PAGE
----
Consultant Had Big Role in Court Decision
$38 million court facility decision guided by more than 150 pages of previously confidential reports.
Previously confidential documents released yesterday by the Fredericksburg City Manager's Office show how consultants guided city leaders through a complicated evaluation process to select the developer of a new $38 million downtown court facility.
The consulting firm Arcadis was hired by the city back in October to chart a course for city leaders during the process and provide evaluations of each of the eight proposals submitted by five design/build teams. To this end, the firm produced two exhaustive assessments of the proposals, once at the outset of the negotiations in May, and again in June after the City Council narrowed the field from eight to three options.
The Arcadis reports have been the subject of controversy for months now. The reports had been hidden under a cloak of confidentiality as Fredericksburg Mayor Thomas Tomzak, along with City Attorney Kathleen Dooley and Arcadis consultant insisted that the information contained within the reports (and other procurement documents) could harm the city's position at the bargaining table.
Despite protests from members of City Council, journalists and local activists, the documents had remained confidential until yesterday, when City Manager Beverly Cameron signed off on a contract with winning design/build team First Choice Public Private Partners to move ahead with the project.
The initial Arcadis report provided city leaders with a rundown on the companies behind the design build teams. City leaders were privy to confidential summaries of each company's construction and design experience, financial health, pending and previous lawsuits, management approach and references, among others.
Much of the reports are taken up by charts and tables which try to compare each proposal across a set of standardized criteria.
Among the rejected teams, Clancy and They's Construction Company was critiqued for lacking experience in a number of areas, having a high credit score, lack of clarity in its management approach, safety performance.
Donley's/HDR team, which proposed three different options, received high marks for experience, received critiques over it's financial health and legal history.
Arcadis' initial report express concerns about the phasing and impact of First Choice's Scheme 2, the eventual winning proposal. Highlighted as a negative was First Choice's plan which requires shuffling around city offices in Executive Plaza as the court facility is constructed.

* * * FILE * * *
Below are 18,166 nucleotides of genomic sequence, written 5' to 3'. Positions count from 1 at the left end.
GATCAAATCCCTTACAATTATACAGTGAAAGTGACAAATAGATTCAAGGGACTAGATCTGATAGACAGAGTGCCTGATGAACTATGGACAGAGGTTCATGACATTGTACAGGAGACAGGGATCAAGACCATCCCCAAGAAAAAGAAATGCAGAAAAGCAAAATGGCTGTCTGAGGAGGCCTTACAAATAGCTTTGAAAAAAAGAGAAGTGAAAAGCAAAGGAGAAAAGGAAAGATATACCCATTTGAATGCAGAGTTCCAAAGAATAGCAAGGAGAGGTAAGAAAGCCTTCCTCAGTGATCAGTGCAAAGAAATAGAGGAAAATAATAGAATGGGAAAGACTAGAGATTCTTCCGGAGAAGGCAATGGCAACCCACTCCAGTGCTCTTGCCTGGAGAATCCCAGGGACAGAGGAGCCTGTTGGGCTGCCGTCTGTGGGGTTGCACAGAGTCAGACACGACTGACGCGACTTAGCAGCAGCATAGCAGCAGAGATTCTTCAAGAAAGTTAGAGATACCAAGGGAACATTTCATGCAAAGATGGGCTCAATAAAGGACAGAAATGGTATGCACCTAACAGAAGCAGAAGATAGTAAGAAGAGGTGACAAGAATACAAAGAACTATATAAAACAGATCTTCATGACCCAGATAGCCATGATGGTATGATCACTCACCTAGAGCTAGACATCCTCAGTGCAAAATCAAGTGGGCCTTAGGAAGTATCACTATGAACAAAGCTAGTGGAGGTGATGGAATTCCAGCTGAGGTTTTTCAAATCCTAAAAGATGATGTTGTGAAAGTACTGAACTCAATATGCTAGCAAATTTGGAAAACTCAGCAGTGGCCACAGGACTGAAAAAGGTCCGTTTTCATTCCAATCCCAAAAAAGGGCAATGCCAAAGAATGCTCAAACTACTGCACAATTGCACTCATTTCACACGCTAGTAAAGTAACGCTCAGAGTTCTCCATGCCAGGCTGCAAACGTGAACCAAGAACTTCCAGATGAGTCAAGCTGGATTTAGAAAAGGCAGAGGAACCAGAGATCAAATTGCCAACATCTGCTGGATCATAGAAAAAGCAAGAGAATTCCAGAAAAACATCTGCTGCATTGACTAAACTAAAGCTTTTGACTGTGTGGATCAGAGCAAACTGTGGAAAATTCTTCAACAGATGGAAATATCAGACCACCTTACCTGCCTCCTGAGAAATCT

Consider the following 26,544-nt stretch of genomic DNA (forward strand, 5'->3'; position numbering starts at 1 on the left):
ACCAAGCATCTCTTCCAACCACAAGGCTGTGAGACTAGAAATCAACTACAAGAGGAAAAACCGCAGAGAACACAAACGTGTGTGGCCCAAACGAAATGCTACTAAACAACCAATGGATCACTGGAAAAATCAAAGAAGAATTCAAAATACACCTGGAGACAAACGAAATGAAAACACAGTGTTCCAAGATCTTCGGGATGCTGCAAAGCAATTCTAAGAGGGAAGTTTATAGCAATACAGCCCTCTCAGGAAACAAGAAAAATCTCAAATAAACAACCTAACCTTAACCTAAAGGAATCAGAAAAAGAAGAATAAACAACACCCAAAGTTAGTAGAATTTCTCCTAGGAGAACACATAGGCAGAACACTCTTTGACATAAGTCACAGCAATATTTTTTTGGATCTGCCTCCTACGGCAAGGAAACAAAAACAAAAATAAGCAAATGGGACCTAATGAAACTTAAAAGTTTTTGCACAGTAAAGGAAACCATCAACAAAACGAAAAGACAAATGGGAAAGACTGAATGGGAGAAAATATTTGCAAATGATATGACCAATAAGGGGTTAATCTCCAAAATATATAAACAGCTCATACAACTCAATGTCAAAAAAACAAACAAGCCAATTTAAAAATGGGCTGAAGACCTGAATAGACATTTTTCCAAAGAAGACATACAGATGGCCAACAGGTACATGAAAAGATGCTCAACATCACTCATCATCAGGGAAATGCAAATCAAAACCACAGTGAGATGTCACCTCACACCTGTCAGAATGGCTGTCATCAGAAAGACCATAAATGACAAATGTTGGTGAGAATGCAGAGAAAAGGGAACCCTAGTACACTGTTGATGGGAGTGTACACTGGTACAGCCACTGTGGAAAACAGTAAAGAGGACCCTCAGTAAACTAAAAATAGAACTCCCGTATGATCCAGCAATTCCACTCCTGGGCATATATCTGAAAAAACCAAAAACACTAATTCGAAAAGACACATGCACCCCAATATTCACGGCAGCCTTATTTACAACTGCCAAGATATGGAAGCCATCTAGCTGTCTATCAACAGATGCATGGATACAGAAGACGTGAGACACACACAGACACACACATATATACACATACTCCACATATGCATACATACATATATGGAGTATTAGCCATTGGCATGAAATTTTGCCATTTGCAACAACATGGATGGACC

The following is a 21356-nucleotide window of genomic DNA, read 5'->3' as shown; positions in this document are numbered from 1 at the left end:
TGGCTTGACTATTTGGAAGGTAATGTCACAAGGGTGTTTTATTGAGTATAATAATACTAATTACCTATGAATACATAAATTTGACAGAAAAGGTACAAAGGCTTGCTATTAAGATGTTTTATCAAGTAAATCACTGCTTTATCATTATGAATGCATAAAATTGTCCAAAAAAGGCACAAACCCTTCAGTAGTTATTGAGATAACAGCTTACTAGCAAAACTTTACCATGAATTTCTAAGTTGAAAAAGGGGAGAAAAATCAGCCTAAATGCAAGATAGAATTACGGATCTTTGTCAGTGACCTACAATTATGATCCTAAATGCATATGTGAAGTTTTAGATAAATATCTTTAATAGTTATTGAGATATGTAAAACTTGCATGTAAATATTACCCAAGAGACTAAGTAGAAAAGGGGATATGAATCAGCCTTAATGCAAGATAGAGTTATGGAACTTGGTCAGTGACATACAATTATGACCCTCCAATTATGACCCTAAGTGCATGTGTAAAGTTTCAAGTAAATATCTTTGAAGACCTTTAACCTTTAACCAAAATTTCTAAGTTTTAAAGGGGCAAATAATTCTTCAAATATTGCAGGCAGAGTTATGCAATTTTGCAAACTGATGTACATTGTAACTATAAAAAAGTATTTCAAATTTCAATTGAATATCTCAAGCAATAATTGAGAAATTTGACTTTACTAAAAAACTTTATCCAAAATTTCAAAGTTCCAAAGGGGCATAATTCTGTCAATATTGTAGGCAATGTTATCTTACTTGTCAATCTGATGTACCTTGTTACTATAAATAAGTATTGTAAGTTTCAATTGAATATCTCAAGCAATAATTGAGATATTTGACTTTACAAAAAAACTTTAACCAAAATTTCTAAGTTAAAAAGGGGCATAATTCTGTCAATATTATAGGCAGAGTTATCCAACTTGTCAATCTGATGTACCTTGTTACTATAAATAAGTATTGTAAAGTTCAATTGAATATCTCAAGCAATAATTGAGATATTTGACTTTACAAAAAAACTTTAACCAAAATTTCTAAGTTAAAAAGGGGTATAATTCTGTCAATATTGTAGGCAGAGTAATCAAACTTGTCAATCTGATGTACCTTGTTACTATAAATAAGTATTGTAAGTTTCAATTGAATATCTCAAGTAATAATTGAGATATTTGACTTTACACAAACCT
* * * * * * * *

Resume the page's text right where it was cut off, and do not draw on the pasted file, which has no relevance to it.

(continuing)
Contract winner FirstChoice Public Private Partners team also received high marks in design experience for their team's background building courthouses. According to Arcadis' report, FirstChoice's Design Project Manager John Moore had designed more than 40 courthouses, two of them LEED certified. This is contrasted with critiques over the team's relative lack of experience with courthouse construction experience and with projects of a similar size.
Financially, FirstChoice was critiqued for having only a "fair" credit rating, with above average financial stress.
First Choice was also criticized for its safety performance. Responses to confidential questions submitted to First Choice Public Private Partners during the City Council's evaluation of proposed court facility concepts show that the design-build team was cited for eight OSHA workplace safety violations in the last three years.
FirstChoice's references could have been kinder as well. Officials with Roanoke County, former clients of Moseley Architects, told Arcadis of "many problems with architect", saying that design flaws took "too long to fix", and that they used a less experienced than promised on their $26 million court facility.
"Not team players - pointed fingers", reads one summary of Arcadis' discussion with Roanoke County officials
The second review provided by Arcadis examined the options remaining after the City Council culled the choices down to three proposed by W.M. Jordan, First Choice, and Donley's
First Choice was praised again for their previous experience, but caution was expressed over the fact that team members English Construction and Moseley Architects had not done a design/build courthouse project together before.
First Choice's design was praised for its exterior appearance and the inclusion of space for the city sheriff's office. It was criticized for being a two building solution with mostly windowless courtrooms.
On cost, First Choice's option was criticized for needing at least $1,000,000 in land acquisition, lower end interior finishes, and the permanent relocation of the city's drug court to an undetermined leased space.
When it came to "Overall Project Benefit", First Choice was the only one of the three to not receive a negative bullet item. "Overall Project Benefit" is also what the City Council said, somewhat predictably, was the most important factor in picking a design/build team.
While the Arcadis reports contain no explicit endorsement of any proposal, it didn't take long after the September meeting for the City Council to settle on First Choice's Scheme 2. The City Council gave preliminary approval to the First Choice scheme during a closed work session in late September.